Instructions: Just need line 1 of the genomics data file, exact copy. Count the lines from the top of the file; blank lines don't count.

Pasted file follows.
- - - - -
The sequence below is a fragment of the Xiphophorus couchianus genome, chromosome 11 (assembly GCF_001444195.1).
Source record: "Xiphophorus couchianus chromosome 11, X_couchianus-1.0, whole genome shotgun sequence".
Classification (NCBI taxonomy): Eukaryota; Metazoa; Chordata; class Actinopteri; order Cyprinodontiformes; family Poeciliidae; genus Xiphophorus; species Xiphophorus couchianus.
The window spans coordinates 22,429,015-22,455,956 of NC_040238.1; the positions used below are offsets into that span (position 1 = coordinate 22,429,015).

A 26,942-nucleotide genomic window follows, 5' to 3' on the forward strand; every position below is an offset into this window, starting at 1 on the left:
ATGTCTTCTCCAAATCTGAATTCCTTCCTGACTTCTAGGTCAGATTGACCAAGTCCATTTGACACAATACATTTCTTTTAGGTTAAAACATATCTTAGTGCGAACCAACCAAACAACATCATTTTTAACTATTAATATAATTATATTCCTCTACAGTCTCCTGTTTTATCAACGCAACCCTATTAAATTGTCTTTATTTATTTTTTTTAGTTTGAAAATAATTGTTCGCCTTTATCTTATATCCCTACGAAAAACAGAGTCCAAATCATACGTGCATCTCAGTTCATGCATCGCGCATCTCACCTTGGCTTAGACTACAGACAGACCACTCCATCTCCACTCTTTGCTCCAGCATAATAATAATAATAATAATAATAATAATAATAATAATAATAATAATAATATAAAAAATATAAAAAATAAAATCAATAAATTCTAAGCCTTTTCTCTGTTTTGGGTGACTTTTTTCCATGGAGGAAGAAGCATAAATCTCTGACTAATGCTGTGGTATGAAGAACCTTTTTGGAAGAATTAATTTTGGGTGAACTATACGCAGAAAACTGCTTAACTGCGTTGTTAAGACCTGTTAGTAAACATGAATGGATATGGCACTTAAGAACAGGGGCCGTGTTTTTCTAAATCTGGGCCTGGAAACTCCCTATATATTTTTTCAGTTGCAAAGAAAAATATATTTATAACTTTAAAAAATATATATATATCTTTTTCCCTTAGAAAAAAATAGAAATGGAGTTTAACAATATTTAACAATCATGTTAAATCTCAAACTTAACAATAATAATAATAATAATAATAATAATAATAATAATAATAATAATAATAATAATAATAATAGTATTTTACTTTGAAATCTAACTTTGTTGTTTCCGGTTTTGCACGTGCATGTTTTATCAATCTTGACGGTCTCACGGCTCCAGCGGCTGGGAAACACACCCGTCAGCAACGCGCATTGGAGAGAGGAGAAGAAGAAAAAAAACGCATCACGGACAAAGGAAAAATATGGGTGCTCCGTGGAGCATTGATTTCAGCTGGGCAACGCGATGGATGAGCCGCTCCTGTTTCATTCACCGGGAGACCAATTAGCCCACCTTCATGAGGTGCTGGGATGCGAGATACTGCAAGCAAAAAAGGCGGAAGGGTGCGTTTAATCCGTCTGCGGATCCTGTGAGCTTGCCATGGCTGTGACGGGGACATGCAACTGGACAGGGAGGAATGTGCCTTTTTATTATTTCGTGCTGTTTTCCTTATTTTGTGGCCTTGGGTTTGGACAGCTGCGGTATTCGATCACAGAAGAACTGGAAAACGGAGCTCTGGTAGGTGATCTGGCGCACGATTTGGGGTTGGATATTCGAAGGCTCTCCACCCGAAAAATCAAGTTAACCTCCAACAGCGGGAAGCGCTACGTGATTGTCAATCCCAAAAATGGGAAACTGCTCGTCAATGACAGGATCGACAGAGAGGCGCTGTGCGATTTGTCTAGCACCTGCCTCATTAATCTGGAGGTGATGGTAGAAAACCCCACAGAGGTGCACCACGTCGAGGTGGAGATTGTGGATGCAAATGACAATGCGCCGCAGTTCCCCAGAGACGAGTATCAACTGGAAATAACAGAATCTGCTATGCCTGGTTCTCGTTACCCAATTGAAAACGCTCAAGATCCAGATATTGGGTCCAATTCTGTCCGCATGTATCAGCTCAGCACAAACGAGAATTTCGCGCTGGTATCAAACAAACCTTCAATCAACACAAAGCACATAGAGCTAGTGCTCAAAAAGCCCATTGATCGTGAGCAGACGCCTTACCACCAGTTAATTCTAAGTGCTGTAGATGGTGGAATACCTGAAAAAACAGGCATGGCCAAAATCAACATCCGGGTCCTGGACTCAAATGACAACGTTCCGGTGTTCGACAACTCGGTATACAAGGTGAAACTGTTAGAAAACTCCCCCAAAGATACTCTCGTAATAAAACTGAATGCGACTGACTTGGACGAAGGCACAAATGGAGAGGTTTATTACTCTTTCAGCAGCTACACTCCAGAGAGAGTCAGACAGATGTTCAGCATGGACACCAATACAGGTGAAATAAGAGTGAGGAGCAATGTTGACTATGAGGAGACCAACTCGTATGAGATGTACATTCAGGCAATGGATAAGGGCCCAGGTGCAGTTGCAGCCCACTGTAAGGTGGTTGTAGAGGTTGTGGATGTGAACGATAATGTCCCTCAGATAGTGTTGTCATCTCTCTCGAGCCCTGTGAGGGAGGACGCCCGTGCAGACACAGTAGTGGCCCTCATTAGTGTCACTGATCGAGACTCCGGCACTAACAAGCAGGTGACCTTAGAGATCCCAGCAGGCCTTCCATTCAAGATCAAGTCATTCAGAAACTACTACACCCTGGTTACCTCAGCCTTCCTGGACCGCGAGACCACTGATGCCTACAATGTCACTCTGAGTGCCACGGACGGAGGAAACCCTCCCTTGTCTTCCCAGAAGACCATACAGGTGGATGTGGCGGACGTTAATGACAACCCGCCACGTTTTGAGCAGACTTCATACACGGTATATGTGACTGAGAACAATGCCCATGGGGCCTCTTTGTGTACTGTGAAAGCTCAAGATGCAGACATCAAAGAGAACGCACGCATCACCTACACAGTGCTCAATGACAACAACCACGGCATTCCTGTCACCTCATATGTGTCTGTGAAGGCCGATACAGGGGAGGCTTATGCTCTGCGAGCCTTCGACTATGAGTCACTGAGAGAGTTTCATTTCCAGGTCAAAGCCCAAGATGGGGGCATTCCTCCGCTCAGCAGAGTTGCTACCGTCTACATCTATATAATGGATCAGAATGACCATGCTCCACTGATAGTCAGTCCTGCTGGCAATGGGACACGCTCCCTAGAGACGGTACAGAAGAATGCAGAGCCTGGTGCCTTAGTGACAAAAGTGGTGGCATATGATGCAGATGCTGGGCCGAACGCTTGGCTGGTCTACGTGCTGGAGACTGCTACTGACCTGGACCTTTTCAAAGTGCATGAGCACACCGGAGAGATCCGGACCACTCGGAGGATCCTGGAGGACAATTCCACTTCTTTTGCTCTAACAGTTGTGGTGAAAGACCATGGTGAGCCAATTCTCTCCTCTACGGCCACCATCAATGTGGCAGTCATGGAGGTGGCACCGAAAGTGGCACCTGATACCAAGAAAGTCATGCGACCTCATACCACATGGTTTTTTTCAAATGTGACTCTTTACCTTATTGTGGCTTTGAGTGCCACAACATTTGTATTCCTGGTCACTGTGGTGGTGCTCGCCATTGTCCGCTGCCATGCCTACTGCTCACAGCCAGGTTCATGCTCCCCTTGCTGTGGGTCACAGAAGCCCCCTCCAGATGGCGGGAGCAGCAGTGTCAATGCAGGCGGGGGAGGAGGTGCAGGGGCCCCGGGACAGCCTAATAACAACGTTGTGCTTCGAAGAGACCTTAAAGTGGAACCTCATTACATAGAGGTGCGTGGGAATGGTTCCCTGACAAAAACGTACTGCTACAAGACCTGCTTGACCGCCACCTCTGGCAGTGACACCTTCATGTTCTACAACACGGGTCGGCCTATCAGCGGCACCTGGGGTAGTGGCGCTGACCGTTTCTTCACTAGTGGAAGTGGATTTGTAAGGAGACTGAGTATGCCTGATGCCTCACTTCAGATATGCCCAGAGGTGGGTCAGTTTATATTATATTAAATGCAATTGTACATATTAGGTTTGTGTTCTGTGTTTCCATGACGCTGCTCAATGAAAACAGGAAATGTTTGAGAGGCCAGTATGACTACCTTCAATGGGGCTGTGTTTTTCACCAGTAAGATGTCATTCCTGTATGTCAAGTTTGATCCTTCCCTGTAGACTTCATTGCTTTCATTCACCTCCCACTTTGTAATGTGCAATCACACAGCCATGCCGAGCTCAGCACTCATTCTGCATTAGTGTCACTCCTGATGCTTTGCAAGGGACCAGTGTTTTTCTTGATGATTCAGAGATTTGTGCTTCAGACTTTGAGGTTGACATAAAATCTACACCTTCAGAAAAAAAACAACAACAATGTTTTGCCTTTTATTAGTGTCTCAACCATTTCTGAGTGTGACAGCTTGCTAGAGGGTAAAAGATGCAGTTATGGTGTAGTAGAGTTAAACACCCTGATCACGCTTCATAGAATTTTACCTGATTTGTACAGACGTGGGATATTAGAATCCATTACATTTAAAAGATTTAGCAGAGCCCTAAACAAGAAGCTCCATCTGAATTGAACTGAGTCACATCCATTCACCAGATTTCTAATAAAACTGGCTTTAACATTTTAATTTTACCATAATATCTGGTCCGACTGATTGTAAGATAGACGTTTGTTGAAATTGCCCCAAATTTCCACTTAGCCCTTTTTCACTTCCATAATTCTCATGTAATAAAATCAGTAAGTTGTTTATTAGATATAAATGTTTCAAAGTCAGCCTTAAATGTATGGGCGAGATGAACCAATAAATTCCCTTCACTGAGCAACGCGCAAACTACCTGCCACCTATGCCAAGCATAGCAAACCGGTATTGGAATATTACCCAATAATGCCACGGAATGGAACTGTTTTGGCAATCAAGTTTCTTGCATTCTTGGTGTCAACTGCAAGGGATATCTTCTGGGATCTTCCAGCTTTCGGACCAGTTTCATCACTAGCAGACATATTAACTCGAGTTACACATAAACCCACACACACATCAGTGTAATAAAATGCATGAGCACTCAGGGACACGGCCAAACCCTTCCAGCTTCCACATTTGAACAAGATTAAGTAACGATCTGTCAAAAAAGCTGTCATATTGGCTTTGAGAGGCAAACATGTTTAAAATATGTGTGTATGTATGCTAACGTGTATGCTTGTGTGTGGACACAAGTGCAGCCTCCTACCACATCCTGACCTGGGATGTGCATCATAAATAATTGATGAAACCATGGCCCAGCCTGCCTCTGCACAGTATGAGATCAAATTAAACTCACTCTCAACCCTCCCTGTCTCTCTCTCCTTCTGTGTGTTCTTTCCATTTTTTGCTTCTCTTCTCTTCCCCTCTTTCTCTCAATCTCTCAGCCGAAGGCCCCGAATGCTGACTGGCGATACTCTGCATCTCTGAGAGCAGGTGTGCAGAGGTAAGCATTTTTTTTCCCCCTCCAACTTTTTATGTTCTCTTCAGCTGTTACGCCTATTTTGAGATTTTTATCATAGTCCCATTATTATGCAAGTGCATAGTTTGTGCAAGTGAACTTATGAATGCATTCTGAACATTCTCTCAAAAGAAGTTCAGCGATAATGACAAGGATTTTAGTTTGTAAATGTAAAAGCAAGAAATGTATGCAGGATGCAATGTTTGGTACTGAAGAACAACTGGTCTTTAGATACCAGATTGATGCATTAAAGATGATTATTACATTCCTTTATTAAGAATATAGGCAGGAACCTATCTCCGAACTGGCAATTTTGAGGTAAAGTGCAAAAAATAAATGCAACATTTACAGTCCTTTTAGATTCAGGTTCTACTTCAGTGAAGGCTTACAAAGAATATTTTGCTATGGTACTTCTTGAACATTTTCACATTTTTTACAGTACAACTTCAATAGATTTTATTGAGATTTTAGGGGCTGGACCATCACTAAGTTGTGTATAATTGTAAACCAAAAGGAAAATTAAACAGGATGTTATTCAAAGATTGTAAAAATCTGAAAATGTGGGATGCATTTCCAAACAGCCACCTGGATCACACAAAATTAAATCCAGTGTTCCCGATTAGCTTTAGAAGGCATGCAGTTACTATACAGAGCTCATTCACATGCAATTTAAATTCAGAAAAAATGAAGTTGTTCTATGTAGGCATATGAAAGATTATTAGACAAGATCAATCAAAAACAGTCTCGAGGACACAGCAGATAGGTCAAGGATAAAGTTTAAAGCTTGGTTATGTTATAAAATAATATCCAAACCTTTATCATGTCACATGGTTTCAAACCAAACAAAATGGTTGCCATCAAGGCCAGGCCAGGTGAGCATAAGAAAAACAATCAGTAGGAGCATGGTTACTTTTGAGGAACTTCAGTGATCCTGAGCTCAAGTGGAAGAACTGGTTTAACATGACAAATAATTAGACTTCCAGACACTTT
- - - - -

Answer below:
The sequence below is a fragment of the Xiphophorus couchianus genome, chromosome 11 (assembly GCF_001444195.1).